Supreme Court hears case on Biden’s student debt relief plan


Courtesy to Wikipedia Commons

Aishwarya Eathara, Staff Writer

The Supreme Court recently heard arguments on the student debt relief plan, which was made to help cancel student loan debt of up to $20,000. Multiple lawsuits were filed against the historical program, leading to the Supreme Court finally taking up the case. 

Biden’s student debt forgiveness plan aimed to provide targeted debt relief, with borrowers receiving up to $10,000 as a non-Pell grant recipient (grants given to financially insecure undergraduate students) and $20,000 as a recipient. 

The two cases the Supreme Court heard last Tuesday were Biden v. Nebraska and Department of Education v. Brown. Biden v. Nebraska consisted of six Republican states who filed a lawsuit against the forgiveness plan claiming that the states would undergo financial harm and the loss of profits from companies like Missouri Higher Education Loan Authority, the new public loan servicer. Department of Education v. Brown considers the plight of two borrowers, Myra Brown and Alexander Taylor, who could not receive the entire $20,000 and argued that the relief plan neglected their procedural rights. 

Several arguments were made against the plan and especially criticized the debt relief part of borrowers receiving $10,000-$20,000 in student loan forgiveness. Public loan servicers such as Missouri Higher Education Loan Authority also say they would lose money with smaller repayment plans.

Many student loan borrowers and current college students have their own opinions about what’s happening at the Supreme Court. Hundreds of student activists rallied in front of the Supreme Court when the case was being heard, advocating for increased alleviation and racial justice for Black borrowers who often face worse circumstances.

One of many is Ashleigh Mosely, a student at Albany State who traveled to Washington D.C., to stand in front of the Supreme Court to rally for more debt cancellation. 

“We are young women and men in college trying to figure out a way, and we just keep getting hit and knocked down,” Mosely said. 

One of the biggest concerns is what will happen if the forgiveness policy fails. Borrowers who can’t afford their repayment plans could default on their student loans. Another cause for concern is the shaky legal grounds that the Biden v. Nebraska argument stands on, as theories have circulated about how the 6-3 conservative majority in the Supreme Court will rule the decision. One popular theory by analysts is due to the conservative majority, Justice Amy Barrett could be the deciding factor.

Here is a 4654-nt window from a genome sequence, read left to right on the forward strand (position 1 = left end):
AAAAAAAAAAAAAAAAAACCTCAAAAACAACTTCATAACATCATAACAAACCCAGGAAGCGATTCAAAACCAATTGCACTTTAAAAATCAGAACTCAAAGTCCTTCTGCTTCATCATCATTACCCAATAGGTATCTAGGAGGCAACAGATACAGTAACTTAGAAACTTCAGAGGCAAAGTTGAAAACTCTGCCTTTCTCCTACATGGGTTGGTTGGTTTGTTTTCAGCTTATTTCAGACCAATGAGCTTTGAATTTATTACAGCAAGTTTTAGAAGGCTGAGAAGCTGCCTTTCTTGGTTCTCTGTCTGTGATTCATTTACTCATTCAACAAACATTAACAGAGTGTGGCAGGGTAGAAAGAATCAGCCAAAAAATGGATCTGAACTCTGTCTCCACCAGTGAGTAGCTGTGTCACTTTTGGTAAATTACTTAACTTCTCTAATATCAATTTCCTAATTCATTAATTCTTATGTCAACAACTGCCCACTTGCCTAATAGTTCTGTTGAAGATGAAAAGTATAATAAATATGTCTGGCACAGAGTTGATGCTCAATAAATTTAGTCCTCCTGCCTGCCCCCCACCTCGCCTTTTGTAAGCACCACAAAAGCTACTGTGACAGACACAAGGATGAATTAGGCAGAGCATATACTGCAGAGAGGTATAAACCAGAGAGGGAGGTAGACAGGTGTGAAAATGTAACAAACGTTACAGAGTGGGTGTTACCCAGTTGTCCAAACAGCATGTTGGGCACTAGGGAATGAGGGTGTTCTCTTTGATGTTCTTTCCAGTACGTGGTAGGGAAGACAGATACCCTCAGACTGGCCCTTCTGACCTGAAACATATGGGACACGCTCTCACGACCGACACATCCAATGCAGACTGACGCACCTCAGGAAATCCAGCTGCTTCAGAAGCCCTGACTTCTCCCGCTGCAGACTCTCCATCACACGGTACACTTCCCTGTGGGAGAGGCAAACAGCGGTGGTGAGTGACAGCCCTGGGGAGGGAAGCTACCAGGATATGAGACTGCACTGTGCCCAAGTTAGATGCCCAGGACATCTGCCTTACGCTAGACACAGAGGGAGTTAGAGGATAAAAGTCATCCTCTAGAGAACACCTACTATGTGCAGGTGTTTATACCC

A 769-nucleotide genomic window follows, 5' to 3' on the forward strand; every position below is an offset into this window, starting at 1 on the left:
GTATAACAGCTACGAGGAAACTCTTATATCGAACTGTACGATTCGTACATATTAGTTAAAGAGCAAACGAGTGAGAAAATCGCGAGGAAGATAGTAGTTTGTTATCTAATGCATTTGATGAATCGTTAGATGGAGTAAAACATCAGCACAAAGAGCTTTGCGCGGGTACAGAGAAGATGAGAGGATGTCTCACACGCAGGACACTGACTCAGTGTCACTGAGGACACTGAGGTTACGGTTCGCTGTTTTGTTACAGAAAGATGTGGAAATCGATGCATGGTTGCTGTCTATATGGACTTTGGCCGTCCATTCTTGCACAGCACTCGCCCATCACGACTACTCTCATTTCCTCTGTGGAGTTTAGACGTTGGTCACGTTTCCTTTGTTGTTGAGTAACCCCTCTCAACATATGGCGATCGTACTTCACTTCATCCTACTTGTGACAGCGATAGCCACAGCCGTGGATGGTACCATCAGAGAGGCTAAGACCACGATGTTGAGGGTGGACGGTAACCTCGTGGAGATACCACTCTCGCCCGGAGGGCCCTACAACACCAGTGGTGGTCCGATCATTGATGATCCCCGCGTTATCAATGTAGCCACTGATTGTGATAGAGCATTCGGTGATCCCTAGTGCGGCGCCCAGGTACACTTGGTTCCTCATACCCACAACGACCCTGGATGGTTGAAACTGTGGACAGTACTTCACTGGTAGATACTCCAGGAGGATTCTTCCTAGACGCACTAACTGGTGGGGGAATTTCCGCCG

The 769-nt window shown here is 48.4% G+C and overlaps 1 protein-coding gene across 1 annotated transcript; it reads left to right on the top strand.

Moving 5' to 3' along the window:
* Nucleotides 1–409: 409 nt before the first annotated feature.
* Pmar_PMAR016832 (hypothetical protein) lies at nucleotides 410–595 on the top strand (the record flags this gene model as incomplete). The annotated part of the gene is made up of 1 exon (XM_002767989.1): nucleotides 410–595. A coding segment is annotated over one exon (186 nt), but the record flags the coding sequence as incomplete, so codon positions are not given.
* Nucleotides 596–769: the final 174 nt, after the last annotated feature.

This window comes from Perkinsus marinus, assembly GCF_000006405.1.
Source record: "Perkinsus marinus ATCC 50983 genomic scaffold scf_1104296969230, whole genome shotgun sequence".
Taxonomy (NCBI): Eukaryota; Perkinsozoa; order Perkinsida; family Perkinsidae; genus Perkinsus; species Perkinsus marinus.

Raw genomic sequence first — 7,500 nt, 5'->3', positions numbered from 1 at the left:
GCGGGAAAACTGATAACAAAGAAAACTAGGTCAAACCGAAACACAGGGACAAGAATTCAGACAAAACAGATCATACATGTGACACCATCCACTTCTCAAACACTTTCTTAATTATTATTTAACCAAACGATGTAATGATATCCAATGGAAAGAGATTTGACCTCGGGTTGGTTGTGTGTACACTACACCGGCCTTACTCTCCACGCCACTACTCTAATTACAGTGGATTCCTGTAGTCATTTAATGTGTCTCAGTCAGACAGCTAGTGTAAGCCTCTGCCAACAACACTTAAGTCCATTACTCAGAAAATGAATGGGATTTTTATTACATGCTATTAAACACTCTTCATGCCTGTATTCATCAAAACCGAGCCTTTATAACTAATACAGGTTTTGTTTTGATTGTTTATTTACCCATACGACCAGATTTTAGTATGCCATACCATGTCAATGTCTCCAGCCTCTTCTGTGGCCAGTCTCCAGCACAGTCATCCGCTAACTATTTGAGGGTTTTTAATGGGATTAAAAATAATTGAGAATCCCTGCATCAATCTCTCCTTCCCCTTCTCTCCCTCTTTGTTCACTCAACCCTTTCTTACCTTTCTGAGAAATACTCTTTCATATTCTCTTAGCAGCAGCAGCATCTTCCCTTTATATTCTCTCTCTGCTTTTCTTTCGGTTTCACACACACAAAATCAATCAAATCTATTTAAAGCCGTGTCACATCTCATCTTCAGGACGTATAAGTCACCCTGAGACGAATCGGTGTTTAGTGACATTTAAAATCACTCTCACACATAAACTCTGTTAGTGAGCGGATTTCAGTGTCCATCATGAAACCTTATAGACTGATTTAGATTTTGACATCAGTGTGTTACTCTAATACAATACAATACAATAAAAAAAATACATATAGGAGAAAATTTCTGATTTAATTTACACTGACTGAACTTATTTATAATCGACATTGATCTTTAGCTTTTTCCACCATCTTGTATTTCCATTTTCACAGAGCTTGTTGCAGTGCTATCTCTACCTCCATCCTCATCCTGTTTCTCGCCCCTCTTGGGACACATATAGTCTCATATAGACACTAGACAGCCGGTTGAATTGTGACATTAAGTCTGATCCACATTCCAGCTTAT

Borrowers also worry about the possible zero alleviation of their student loan debt. Without the relief plan, many people who are drowning in student debt will not get the opportunity to relieve some of their burdens. Almost 43 million borrowers will be eligible for various amounts of debt relief if the plan continues.

Many students waited for hours to get a spot for oral arguments inside the courtroom, including Lydia Zajichek, a sophomore at the University of Wisconsin-Madison whose parents have over $100,000 in student debt.

We came out here, we sat in the rain all night and waited until we could get the SCOTUS tickets to listen to the hearing because it’s just that important to us,” Zajichek said. 

Despite the clash, both sides agree that the existing college systems and affordability problems need reforms for the future to rebuild a sustainable system. 

Student loan repayments will begin 60 days after the Court’s speculated decision date marking the end of June or 60 days after June 30.

Jason Lowe, a senior at Albany State, expresses his anxiety about the ongoing issue. 

“I go in to sign the terms and conditions at the beginning of every semester, look at the number and it just keeps going. I’m like, it’s already past what I can afford,” Lowe said.